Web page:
• Ralph Maughan says:


      I can imagine a lot of Americans would like to send them resources to buy arms. It would probably make them feel good to see elephant poachers shot.

  42. CodyCoyote says:

    A bit of a political exposé article over at ProPublica… their documentation seems to indicate that Dark Money from liberal Democrat activists disguised as a Super-PAC called ” Montana Hunters and Anglers” was able to tilt the reelection of Senator Jon Tester. They diverted enough Republican votes over to the libertarian candidate to cause Republican challenger Denny Rehberg to lose by a slim margin. Tester won , but at 48.7 percent of the votes cast did not recieve a plurality. Rehberg trailed Tester by 4 percent. Libertarian Dan Cox recieved 6.5 percent of the votes cast.

    I was skeptical of that claim when some regular Wildlife news readers posted it in November, but the ProPublica investigations seems to bear it out. Unknown organizers of the Democratic persuasion but disguised as Libertarians using their anonymous dark money funding were able to skew the vote count enough to thwart the GOP dark money effort. Surprisingly , nearly $ 100 in political advertising was spent in Montana for every vote cast in that state. The Dark Money outspent the traceable funding by 3 to 1 in dollars.

    The utter irony of all this is Montana had some of the nation’s strongest campaign finance laws going into this election cycle, but the Supreme Court threw them out and thus opened the door there for unlimited campaign spending. That door swings both ways. The Dems saw an opening and took it. Message being , be careful what you ask for.

    • Ida Lupine says:

      Ha. I can’t stand either side.

    • Louise Kane says:

      Cody thanks for this article. That Citizen’s United decision has done such damage. I’d love to see caps (realistic) caps for spending for reelection for presidential campaigns and for congressional campaigns. The amount of money spent is obscene. I wonder if the amount each side could spend was capped how the candiates would use their time and money. Maybe they would have to actually outline their platforms instead of doing so much negative campaigning and lies. Once the money was spent you’d be done. It would force them all to think in advance about to ensure their constituents were hearing the issues, maybe truth would become more important then lies. It would also be nice to see news stations prevented from airing commercials so the news was not so heavily corrupted and influenced.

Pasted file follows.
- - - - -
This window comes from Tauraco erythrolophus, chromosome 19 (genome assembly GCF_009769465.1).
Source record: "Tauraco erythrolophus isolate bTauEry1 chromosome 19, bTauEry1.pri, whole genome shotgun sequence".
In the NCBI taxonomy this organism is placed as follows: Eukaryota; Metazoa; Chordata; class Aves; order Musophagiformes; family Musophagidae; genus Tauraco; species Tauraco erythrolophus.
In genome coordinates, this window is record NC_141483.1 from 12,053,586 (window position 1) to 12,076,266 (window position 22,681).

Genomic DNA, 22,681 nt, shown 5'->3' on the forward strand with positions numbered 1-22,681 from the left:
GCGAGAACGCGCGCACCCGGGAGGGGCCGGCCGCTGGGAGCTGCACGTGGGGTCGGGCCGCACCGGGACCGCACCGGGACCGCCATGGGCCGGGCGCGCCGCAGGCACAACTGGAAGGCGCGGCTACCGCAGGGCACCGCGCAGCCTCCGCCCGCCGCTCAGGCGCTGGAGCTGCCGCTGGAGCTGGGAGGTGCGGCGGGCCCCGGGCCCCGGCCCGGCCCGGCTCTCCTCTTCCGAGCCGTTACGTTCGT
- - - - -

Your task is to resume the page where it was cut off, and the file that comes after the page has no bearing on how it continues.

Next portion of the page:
43. Mareks Vilkins says:

    it’s a wonderful blind spot for so called ‘rational NRM hunters’ who are proud to say that they are informed about everything relevant concerning wolves & their ‘rational management’

    well, it’s just happens that International Wolf Center’s Chair Cornelia Hutt and Dr. James Halfpenny is so enthusiastic about lessons to be learned from a book written by an American author how Romania’s mountain people co-exist with wolves – but all in vain because even ‘enlightened NRM hunters’ are deaf and dumb about alternatives to current wolf management plans

  44. Salle says:

    Happy New Year to everyone…

    This has been one of the worst years I’ve seen in the last decade, I hope ~ with what hope there is left in me ~ that the next year will be a much better one for everyone!


  45. Robert R says:

    This rather fitting being some state there is more money spent wildlife watching. I find it hard to believe when there is some sort of hunting at least seven months out of the year and year around fishing.

  46. Ralph Maughan says:

    Robert Ray,

    I have read the actual survey.

    I’m going to be doing a story on this survey because it has a lot of details that your average journalist might overlook or not understand such as the data for hunting and fishing is a lot more reliable than for “wildlife watching” because the latter is hard to define and all three overlap.

    Another bit of data that doesn’t not bode well for the future is that all three hunting, fishing, and watching, are the pursuit of “classic” White Americans, who are becoming a minority.

    • Mareks Vilkins says:

      solution – hunters must be declared as an Endangered Species under federal protection / finance

      but, seriously – in NRM are predominantly whites & eco-tourists make up only a portion of total number of whites

      • Savebears says:


        We are not an endangered species, in my state as well as many other states, we have a state constitutional right to hunt and fish.

        In the SE many hunters are actually Afro American. I know you have an opinion on our country, but don’t seem to have a real understanding of our country.

        • Mareks Vilkins says:

          it was a joke, dear Savebears! (tongue-in-cheek or whatever)
          and I do remember your comments about ‘our rights’ etc.

          what concerns ‘our country’ &’understanding’:

          about the USA foreign politics & mass media I’ve read such American authors as Noam Chomsky, Edward S. Herman, William Blum, Gabriel Kolko, George McT. Kahin, Nick Turse etc.

          on economics & finance – Dean Baker, Robert Pollin, Yves Smith, Robin Hahnel etc.

          and I seriously doubt that you have more insight about USA gov’t than they

          on Montana specifically I intend to consult K. Ross Toole’s “Montana: An Uncommon Land” & “Twentieth-century Montana: A State of Extremes”

          • Savebears says: